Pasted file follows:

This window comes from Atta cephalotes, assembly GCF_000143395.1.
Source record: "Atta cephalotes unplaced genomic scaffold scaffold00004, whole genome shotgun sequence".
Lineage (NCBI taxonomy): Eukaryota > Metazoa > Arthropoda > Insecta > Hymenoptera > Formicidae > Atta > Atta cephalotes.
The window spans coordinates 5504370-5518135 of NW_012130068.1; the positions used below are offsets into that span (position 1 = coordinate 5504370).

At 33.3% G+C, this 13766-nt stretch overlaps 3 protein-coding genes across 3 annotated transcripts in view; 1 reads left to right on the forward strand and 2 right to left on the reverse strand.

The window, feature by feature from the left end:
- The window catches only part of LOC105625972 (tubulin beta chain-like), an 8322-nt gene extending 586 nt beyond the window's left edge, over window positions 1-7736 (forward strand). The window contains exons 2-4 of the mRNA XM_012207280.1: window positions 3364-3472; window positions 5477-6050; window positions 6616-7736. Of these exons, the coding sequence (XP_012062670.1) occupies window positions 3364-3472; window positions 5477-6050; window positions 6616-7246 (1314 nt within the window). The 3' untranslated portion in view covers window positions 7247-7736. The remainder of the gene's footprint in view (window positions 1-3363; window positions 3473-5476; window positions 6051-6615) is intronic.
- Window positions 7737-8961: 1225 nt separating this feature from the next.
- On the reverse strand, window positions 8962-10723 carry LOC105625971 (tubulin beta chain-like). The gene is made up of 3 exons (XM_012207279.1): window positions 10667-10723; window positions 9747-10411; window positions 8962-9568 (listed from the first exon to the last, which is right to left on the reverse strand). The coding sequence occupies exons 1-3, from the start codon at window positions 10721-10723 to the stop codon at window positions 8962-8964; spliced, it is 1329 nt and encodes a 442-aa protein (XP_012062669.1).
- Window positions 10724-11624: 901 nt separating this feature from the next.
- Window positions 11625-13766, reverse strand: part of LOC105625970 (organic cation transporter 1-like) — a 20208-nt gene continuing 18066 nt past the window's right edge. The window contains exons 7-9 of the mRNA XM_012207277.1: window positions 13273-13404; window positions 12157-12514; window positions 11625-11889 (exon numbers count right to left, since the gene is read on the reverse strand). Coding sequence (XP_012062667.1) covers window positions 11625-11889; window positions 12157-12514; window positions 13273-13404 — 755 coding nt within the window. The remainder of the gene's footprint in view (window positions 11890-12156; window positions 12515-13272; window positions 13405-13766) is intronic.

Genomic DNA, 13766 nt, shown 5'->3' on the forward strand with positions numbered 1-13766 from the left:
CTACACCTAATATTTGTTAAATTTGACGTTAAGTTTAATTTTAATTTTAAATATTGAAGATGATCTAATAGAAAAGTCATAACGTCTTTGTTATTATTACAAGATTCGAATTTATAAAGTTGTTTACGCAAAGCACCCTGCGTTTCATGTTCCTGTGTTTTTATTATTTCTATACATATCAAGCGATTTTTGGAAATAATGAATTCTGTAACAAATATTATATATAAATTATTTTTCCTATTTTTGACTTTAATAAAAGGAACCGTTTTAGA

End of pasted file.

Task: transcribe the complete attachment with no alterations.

This window comes from Atta cephalotes, assembly GCF_000143395.1.
Source record: "Atta cephalotes unplaced genomic scaffold scaffold00004, whole genome shotgun sequence".
Lineage (NCBI taxonomy): Eukaryota > Metazoa > Arthropoda > Insecta > Hymenoptera > Formicidae > Atta > Atta cephalotes.
The window spans coordinates 5504370-5518135 of NW_012130068.1; the positions used below are offsets into that span (position 1 = coordinate 5504370).

At 33.3% G+C, this 13766-nt stretch overlaps 3 protein-coding genes across 3 annotated transcripts in view; 1 reads left to right on the forward strand and 2 right to left on the reverse strand.

The window, feature by feature from the left end:
- The window catches only part of LOC105625972 (tubulin beta chain-like), an 8322-nt gene extending 586 nt beyond the window's left edge, over window positions 1-7736 (forward strand). The window contains exons 2-4 of the mRNA XM_012207280.1: window positions 3364-3472; window positions 5477-6050; window positions 6616-7736. Of these exons, the coding sequence (XP_012062670.1) occupies window positions 3364-3472; window positions 5477-6050; window positions 6616-7246 (1314 nt within the window). The 3' untranslated portion in view covers window positions 7247-7736. The remainder of the gene's footprint in view (window positions 1-3363; window positions 3473-5476; window positions 6051-6615) is intronic.
- Window positions 7737-8961: 1225 nt separating this feature from the next.
- On the reverse strand, window positions 8962-10723 carry LOC105625971 (tubulin beta chain-like). The gene is made up of 3 exons (XM_012207279.1): window positions 10667-10723; window positions 9747-10411; window positions 8962-9568 (listed from the first exon to the last, which is right to left on the reverse strand). The coding sequence occupies exons 1-3, from the start codon at window positions 10721-10723 to the stop codon at window positions 8962-8964; spliced, it is 1329 nt and encodes a 442-aa protein (XP_012062669.1).
- Window positions 10724-11624: 901 nt separating this feature from the next.
- Window positions 11625-13766, reverse strand: part of LOC105625970 (organic cation transporter 1-like) — a 20208-nt gene continuing 18066 nt past the window's right edge. The window contains exons 7-9 of the mRNA XM_012207277.1: window positions 13273-13404; window positions 12157-12514; window positions 11625-11889 (exon numbers count right to left, since the gene is read on the reverse strand). Coding sequence (XP_012062667.1) covers window positions 11625-11889; window positions 12157-12514; window positions 13273-13404 — 755 coding nt within the window. The remainder of the gene's footprint in view (window positions 11890-12156; window positions 12515-13272; window positions 13405-13766) is intronic.

Genomic DNA, 13766 nt, shown 5'->3' on the forward strand with positions numbered 1-13766 from the left:
CTACACCTAATATTTGTTAAATTTGACGTTAAGTTTAATTTTAATTTTAAATATTGAAGATGATCTAATAGAAAAGTCATAACGTCTTTGTTATTATTACAAGATTCGAATTTATAAAGTTGTTTACGCAAAGCACCCTGCGTTTCATGTTCCTGTGTTTTTATTATTTCTATACATATCAAGCGATTTTTGGAAATAATGAATTCTGTAACAAATATTATATATAAATTATTTTTCCTATTTTTGACTTTAATAAAAGGAACCGTTTTAGA